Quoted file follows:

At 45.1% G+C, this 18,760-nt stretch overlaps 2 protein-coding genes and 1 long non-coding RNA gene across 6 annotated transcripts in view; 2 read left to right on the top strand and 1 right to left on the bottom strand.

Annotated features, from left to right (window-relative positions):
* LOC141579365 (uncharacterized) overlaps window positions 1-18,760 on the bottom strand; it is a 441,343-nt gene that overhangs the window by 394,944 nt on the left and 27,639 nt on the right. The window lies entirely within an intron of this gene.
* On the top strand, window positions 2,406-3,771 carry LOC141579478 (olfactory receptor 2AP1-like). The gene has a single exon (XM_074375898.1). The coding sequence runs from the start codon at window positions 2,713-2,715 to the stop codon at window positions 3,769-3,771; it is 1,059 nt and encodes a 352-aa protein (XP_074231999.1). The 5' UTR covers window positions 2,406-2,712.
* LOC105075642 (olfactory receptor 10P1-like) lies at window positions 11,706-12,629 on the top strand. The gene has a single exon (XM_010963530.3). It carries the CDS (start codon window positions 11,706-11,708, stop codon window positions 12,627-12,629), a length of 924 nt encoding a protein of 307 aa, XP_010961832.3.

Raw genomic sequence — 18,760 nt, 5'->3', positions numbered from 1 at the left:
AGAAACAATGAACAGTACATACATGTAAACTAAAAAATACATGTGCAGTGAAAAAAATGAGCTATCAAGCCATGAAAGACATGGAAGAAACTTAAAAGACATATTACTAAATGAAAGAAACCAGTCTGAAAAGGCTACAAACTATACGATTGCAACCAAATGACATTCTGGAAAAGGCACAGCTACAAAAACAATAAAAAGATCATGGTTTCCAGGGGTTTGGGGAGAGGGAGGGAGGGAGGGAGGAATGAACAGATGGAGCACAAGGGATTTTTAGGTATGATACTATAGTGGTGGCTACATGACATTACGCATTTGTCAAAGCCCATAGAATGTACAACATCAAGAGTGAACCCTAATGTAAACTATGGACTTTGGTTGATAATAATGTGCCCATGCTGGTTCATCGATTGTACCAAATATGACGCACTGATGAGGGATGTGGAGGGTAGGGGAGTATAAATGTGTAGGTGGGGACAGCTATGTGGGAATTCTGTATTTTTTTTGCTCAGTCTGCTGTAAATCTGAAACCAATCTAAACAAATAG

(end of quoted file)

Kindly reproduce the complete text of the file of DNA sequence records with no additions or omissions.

At 45.1% G+C, this 18,760-nt stretch overlaps 2 protein-coding genes and 1 long non-coding RNA gene across 6 annotated transcripts in view; 2 read left to right on the top strand and 1 right to left on the bottom strand.

Annotated features, from left to right (window-relative positions):
* LOC141579365 (uncharacterized) overlaps window positions 1-18,760 on the bottom strand; it is a 441,343-nt gene that overhangs the window by 394,944 nt on the left and 27,639 nt on the right. The window lies entirely within an intron of this gene.
* On the top strand, window positions 2,406-3,771 carry LOC141579478 (olfactory receptor 2AP1-like). The gene has a single exon (XM_074375898.1). The coding sequence runs from the start codon at window positions 2,713-2,715 to the stop codon at window positions 3,769-3,771; it is 1,059 nt and encodes a 352-aa protein (XP_074231999.1). The 5' UTR covers window positions 2,406-2,712.
* LOC105075642 (olfactory receptor 10P1-like) lies at window positions 11,706-12,629 on the top strand. The gene has a single exon (XM_010963530.3). It carries the CDS (start codon window positions 11,706-11,708, stop codon window positions 12,627-12,629), a length of 924 nt encoding a protein of 307 aa, XP_010961832.3.

Raw genomic sequence — 18,760 nt, 5'->3', positions numbered from 1 at the left:
AGAAACAATGAACAGTACATACATGTAAACTAAAAAATACATGTGCAGTGAAAAAAATGAGCTATCAAGCCATGAAAGACATGGAAGAAACTTAAAAGACATATTACTAAATGAAAGAAACCAGTCTGAAAAGGCTACAAACTATACGATTGCAACCAAATGACATTCTGGAAAAGGCACAGCTACAAAAACAATAAAAAGATCATGGTTTCCAGGGGTTTGGGGAGAGGGAGGGAGGGAGGGAGGAATGAACAGATGGAGCACAAGGGATTTTTAGGTATGATACTATAGTGGTGGCTACATGACATTACGCATTTGTCAAAGCCCATAGAATGTACAACATCAAGAGTGAACCCTAATGTAAACTATGGACTTTGGTTGATAATAATGTGCCCATGCTGGTTCATCGATTGTACCAAATATGACGCACTGATGAGGGATGTGGAGGGTAGGGGAGTATAAATGTGTAGGTGGGGACAGCTATGTGGGAATTCTGTATTTTTTTTGCTCAGTCTGCTGTAAATCTGAAACCAATCTAAACAAATAG